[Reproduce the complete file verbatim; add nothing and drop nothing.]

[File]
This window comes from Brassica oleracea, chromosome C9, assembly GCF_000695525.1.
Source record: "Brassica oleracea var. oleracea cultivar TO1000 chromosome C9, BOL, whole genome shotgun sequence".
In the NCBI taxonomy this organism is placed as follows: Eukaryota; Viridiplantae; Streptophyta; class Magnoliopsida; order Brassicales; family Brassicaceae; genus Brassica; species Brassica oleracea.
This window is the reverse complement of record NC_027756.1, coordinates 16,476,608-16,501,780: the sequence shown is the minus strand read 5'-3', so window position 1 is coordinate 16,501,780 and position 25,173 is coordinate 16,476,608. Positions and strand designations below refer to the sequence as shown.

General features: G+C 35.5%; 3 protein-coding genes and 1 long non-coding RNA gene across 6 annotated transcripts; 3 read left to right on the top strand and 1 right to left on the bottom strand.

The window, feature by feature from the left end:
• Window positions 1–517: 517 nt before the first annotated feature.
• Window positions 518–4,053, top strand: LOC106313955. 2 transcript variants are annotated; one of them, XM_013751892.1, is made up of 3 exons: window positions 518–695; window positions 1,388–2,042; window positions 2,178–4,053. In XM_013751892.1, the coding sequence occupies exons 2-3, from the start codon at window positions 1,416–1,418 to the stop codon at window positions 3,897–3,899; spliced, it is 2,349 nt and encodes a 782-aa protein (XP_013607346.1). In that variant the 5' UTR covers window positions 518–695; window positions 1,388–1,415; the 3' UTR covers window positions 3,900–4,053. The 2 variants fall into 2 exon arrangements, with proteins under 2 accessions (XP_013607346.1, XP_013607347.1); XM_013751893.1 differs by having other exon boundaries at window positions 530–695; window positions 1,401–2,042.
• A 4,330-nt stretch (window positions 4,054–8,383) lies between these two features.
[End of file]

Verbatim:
This window comes from Brassica oleracea, chromosome C9, assembly GCF_000695525.1.
Source record: "Brassica oleracea var. oleracea cultivar TO1000 chromosome C9, BOL, whole genome shotgun sequence".
In the NCBI taxonomy this organism is placed as follows: Eukaryota; Viridiplantae; Streptophyta; class Magnoliopsida; order Brassicales; family Brassicaceae; genus Brassica; species Brassica oleracea.
This window is the reverse complement of record NC_027756.1, coordinates 16,476,608-16,501,780: the sequence shown is the minus strand read 5'-3', so window position 1 is coordinate 16,501,780 and position 25,173 is coordinate 16,476,608. Positions and strand designations below refer to the sequence as shown.

General features: G+C 35.5%; 3 protein-coding genes and 1 long non-coding RNA gene across 6 annotated transcripts; 3 read left to right on the top strand and 1 right to left on the bottom strand.

The window, feature by feature from the left end:
• Window positions 1–517: 517 nt before the first annotated feature.
• Window positions 518–4,053, top strand: LOC106313955. 2 transcript variants are annotated; one of them, XM_013751892.1, is made up of 3 exons: window positions 518–695; window positions 1,388–2,042; window positions 2,178–4,053. In XM_013751892.1, the coding sequence occupies exons 2-3, from the start codon at window positions 1,416–1,418 to the stop codon at window positions 3,897–3,899; spliced, it is 2,349 nt and encodes a 782-aa protein (XP_013607346.1). In that variant the 5' UTR covers window positions 518–695; window positions 1,388–1,415; the 3' UTR covers window positions 3,900–4,053. The 2 variants fall into 2 exon arrangements, with proteins under 2 accessions (XP_013607346.1, XP_013607347.1); XM_013751893.1 differs by having other exon boundaries at window positions 530–695; window positions 1,401–2,042.
• A 4,330-nt stretch (window positions 4,054–8,383) lies between these two features.